Success Story

A DNA-Based Innovation to Identify Molds and Bacteria in Homes

Shower Mold

A DNA-Based Innovation to Identify Molds and Bacteria in Homes

Numerous health problems in the United States are associated with mold (i.e., fungal) exposures in indoor environments.  With a technology developed by US EPA researchers, mold problems can be identified quickly and accurately, allowing illnesses to be diagnosed and treated more effectively.  Perhaps most importantly, use of this technology may prevent disease occurrence.

EPA’s DNA-based technology can identify and quantify more than 130 species of molds that can be allergenic, toxic or potentially pathogenic.  Molds cause or contribute to many health problems, including infections, asthma, allergies, and rhinosinusitis but also many other areas of economic impacts.  Therefore, this invention has found many applications, including:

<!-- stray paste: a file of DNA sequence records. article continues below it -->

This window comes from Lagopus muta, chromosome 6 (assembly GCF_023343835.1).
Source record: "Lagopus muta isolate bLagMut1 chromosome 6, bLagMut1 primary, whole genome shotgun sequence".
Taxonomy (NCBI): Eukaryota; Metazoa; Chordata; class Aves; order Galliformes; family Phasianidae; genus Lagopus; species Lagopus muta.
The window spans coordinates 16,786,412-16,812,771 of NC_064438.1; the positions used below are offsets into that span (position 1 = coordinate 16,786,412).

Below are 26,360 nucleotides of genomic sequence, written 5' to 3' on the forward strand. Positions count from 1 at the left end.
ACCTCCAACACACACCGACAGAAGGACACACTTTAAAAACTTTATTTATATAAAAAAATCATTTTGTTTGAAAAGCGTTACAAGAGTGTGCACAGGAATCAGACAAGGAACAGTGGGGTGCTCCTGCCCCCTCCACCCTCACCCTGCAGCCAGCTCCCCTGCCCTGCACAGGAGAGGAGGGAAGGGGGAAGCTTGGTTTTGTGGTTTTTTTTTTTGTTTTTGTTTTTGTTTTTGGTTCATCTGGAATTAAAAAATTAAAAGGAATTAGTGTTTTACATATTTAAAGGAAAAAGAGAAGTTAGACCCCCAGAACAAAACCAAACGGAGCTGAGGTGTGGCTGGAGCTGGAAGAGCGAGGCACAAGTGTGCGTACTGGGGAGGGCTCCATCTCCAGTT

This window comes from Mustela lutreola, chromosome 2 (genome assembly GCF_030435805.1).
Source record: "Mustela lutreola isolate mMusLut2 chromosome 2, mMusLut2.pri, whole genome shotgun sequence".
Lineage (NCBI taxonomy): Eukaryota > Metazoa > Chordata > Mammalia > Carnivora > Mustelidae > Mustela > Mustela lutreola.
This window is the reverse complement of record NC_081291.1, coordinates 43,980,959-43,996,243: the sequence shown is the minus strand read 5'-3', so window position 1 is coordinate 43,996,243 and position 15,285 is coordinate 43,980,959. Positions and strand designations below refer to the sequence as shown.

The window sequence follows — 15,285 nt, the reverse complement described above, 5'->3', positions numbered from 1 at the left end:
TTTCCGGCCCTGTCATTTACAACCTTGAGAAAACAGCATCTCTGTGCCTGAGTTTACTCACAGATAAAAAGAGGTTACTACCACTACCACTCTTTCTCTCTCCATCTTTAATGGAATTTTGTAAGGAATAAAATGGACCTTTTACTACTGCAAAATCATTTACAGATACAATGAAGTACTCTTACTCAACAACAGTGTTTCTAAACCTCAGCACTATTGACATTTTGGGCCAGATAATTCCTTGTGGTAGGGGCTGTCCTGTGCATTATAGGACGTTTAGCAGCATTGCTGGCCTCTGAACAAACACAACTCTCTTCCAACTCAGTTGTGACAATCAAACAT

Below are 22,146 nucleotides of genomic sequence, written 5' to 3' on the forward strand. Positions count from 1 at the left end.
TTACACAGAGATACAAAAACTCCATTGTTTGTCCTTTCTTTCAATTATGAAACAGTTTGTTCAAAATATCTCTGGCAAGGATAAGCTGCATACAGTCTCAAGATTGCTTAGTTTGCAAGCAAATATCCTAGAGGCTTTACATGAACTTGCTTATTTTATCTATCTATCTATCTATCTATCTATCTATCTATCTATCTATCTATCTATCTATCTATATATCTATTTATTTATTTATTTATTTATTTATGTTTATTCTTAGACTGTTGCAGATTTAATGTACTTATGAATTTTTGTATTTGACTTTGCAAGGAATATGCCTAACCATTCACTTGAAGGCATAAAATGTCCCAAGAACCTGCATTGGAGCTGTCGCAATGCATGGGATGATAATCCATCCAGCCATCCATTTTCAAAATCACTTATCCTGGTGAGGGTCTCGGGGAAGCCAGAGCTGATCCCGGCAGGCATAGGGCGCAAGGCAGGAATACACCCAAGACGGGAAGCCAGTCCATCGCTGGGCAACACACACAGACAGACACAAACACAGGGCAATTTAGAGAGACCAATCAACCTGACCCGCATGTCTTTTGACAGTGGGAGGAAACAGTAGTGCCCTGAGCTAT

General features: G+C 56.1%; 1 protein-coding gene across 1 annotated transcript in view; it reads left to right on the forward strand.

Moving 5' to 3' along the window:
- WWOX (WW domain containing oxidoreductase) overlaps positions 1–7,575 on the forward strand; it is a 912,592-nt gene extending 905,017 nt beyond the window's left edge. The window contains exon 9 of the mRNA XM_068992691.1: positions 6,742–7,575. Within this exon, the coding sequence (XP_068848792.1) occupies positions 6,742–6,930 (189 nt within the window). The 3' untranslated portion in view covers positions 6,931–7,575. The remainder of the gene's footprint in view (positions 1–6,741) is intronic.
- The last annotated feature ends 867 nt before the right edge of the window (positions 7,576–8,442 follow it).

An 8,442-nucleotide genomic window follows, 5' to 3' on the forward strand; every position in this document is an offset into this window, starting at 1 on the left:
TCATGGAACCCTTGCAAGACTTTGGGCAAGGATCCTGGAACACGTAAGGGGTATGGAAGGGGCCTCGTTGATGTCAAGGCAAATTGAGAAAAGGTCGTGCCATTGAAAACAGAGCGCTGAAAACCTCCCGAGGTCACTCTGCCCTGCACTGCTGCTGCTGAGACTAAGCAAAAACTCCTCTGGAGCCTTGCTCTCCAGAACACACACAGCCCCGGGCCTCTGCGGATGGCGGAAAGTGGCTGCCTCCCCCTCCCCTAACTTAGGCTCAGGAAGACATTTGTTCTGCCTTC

• Determining whether an environment is abnormally mold contaminated.
  • Testing for potentially pathogenic molds in the water and/or air of hospitals and nursing homes to prevent nosocomial mold infections.
  • Diagnosing mold infections so that treatment can begin earlier.
  • Monitoring food and drugs for mold contamination.
  • Measuring the risk for molds associated with allergies and asthma.
  • Diagnosing chronic rhinosinusitis.
  • Monitoring crops for mold pathogens in an integrated pest management program, thus reducing the use of pesticides.

Application of this technology provides extremely accurate, real-time results in as little as two hours.  The EPA’s FTT Department licensed commercial laboratories in the US.  This technology was licensed by 15 companies, 11 of which are small US businesses.  The first license was issued in 2000, and word spread quickly about the technology, leading to many more non-exclusive licenses within a few short years.  The patent didn’t issue until 2002, after there were already several licenses in place.  Commercial laboratories are using this invention to provide testing services for their clients.  Applications continue to increase in the US and around the world.

Inventors:  Richard Haugland, Stephen Vesper